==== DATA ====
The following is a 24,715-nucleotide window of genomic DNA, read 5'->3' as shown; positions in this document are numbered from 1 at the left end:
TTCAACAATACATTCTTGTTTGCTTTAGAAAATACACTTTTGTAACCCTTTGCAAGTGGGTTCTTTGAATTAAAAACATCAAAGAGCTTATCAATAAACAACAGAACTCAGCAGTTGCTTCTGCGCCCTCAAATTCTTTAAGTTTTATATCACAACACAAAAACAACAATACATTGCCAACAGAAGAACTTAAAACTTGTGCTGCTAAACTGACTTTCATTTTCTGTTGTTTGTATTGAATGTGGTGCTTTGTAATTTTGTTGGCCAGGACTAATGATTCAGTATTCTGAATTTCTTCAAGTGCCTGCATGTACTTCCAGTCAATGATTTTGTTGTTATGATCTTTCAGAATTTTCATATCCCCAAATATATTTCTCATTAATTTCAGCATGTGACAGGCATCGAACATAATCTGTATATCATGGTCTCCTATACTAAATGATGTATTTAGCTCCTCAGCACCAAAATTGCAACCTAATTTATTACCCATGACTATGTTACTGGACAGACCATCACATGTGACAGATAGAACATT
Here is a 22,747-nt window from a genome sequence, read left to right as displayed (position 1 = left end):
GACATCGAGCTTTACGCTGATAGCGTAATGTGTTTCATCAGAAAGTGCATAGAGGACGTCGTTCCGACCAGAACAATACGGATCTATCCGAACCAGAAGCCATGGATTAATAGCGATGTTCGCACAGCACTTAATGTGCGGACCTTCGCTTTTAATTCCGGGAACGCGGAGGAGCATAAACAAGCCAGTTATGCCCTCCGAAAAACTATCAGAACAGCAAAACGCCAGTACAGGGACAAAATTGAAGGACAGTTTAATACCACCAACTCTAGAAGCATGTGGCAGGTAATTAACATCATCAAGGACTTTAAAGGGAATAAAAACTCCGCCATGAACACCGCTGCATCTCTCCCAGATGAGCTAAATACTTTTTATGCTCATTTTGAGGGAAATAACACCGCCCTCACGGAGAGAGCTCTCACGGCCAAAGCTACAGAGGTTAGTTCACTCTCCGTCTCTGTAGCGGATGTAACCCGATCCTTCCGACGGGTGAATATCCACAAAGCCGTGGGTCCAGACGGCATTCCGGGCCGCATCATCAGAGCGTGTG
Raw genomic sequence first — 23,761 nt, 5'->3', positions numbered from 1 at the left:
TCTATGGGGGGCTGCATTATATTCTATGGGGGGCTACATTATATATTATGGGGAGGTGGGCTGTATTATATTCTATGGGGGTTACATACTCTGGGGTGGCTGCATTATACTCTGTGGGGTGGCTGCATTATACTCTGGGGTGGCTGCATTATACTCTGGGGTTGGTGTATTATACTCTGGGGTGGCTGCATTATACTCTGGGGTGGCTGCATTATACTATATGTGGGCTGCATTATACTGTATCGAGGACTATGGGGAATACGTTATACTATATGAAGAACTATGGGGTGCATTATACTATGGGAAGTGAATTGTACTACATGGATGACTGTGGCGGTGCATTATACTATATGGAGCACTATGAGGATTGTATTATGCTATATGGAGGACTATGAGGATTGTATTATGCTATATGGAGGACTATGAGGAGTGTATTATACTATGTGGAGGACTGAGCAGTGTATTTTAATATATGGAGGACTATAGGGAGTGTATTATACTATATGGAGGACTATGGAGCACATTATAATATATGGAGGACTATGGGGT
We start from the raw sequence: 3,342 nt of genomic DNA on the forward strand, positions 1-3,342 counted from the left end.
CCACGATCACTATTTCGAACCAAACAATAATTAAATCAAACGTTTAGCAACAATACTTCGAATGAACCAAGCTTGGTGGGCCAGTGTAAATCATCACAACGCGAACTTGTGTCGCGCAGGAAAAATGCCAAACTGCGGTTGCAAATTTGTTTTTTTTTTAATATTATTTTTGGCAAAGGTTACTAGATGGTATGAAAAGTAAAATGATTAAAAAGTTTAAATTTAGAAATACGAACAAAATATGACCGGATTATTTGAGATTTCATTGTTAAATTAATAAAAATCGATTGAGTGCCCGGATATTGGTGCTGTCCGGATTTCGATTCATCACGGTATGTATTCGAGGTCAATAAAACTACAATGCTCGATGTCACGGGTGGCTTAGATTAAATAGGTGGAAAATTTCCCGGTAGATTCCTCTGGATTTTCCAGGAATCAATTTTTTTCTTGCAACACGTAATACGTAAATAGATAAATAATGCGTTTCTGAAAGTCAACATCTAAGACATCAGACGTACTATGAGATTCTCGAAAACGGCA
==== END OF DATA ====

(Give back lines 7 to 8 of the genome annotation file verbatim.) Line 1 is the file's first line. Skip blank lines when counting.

We start from the raw sequence: 3,342 nt of genomic DNA on the forward strand, positions 1-3,342 counted from the left end.
CCACGATCACTATTTCGAACCAAACAATAATTAAATCAAACGTTTAGCAACAATACTTCGAATGAACCAAGCTTGGTGGGCCAGTGTAAATCATCACAACGCGAACTTGTGTCGCGCAGGAAAAATGCCAAACTGCGGTTGCAAATTTGTTTTTTTTTTAATATTATTTTTGGCAAAGGTTACTAGATGGTATGAAAAGTAAAATGATTAAAAAGTTTAAATTTAGAAATACGAACAAAATATGACCGGATTATTTGAGATTTCATTGTTAAATTAATAAAAATCGATTGAGTGCCCGGATATTGGTGCTGTCCGGATTTCGATTCATCACGGTATGTATTCGAGGTCAATAAAACTACAATGCTCGATGTCACGGGTGGCTTAGATTAAATAGGTGGAAAATTTCCCGGTAGATTCCTCTGGATTTTCCAGGAATCAATTTTTTTCTTGCAACACGTAATACGTAAATAGATAAATAATGCGTTTCTGAAAGTCAACATCTAAGACATCAGACGTACTATGAGATTCTCGAAAACGGCA